When I am in Nature, I am awed by the tiniest splendor. I see a trail of ants working through their tasks in unison and─ Wow! I am blown away. Nature charges and refreshes me. My bare feet on beach sand grounds me in such a powerful way. It is Healing. It is therapeutic. I wonder why. I wonder what about it is so different from the world of ordinary human interaction, from the world of commerce, concrete and cell phones.

I know that Nature can be be vicious, but it’s not personal. We can learn from Nature in this regard by looking at what separates us from it. Nature has no ego. Nature neither boasts nor compares. Nature does not try to hide its, well, its Nature. It simply is.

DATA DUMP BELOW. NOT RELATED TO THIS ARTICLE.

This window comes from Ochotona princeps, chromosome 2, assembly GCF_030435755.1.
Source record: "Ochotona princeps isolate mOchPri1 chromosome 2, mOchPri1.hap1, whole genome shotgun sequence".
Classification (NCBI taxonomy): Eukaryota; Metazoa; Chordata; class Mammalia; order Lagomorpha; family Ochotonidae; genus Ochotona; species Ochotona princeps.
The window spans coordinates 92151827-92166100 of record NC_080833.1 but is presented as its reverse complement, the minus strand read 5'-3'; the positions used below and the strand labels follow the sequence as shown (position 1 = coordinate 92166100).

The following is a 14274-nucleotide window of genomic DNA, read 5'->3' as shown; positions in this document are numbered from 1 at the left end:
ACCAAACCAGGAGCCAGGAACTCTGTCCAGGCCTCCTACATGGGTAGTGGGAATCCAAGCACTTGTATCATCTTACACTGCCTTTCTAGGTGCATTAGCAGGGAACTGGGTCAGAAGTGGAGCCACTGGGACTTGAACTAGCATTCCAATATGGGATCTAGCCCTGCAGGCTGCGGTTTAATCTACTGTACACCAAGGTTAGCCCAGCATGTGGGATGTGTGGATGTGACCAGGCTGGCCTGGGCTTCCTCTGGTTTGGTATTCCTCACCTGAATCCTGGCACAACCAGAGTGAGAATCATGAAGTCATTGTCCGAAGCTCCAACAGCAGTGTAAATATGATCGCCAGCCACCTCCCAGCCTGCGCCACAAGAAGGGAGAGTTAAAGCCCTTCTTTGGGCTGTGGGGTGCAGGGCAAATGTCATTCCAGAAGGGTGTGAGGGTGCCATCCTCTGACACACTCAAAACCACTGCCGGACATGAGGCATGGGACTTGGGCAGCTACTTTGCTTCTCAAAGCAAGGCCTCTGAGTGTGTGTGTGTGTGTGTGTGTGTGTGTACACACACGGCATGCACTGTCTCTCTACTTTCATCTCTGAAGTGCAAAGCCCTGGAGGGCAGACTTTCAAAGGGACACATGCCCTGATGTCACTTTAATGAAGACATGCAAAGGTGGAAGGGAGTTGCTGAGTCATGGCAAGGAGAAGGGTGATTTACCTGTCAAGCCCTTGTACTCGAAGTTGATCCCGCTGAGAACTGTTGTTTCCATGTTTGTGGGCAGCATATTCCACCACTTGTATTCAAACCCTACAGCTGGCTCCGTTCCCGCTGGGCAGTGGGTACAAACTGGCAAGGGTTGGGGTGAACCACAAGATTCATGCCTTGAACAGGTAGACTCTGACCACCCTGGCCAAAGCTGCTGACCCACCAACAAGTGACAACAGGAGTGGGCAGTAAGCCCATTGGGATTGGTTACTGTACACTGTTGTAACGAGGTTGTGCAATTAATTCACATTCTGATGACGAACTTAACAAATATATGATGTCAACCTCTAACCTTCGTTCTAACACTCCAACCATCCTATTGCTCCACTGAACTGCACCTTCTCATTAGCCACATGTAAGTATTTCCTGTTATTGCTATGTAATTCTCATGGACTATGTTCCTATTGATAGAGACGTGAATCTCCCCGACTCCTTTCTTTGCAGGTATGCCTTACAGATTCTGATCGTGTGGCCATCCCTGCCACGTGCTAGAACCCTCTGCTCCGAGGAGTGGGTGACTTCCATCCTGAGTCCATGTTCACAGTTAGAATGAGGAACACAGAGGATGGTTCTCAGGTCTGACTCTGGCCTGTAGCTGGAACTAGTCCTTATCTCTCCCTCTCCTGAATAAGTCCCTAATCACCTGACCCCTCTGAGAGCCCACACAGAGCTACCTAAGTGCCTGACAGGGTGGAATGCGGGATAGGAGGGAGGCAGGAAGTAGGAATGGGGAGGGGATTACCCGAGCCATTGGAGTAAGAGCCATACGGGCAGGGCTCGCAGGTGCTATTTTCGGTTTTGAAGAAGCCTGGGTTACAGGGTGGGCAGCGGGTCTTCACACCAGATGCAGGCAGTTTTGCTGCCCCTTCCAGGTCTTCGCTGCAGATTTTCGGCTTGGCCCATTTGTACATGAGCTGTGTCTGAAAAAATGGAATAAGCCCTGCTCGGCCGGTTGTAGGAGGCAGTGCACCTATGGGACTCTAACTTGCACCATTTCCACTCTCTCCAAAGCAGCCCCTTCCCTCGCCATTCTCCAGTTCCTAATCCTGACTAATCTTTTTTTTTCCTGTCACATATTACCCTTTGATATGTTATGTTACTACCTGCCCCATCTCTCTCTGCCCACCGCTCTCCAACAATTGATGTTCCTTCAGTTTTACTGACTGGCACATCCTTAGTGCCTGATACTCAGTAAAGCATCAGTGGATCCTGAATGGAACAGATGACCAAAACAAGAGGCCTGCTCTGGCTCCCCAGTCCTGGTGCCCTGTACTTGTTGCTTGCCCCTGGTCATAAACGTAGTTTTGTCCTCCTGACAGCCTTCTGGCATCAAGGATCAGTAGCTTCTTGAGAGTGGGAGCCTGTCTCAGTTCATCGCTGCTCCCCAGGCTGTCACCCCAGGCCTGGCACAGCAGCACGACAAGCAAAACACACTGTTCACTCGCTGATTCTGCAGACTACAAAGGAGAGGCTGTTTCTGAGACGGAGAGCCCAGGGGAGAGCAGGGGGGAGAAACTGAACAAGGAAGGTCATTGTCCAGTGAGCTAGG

The obstacles and barriers that humans experience in separating themselves from their Divinity are not present in any other being on the Earth. Nature teaches us to remove these barriers of separation so we can have direct access to Divine Energy and be more connected to the Tree of Life.

We can feel this connection with Nature. We can feel its Divine Energy free from these barriers. Feeling this connection teaches us about Communion.

The goal of life is to make your heartbeat match the beat of the Universe, to match your nature with Nature.” -Joseph Campbell


Communion is the most powerful force that connects us to and supports Nature. Communion links Nature to us and reminds us that we are part of it and not separate from it. With Communion, we are going into Nature and Communing with it as an extension of Divinity.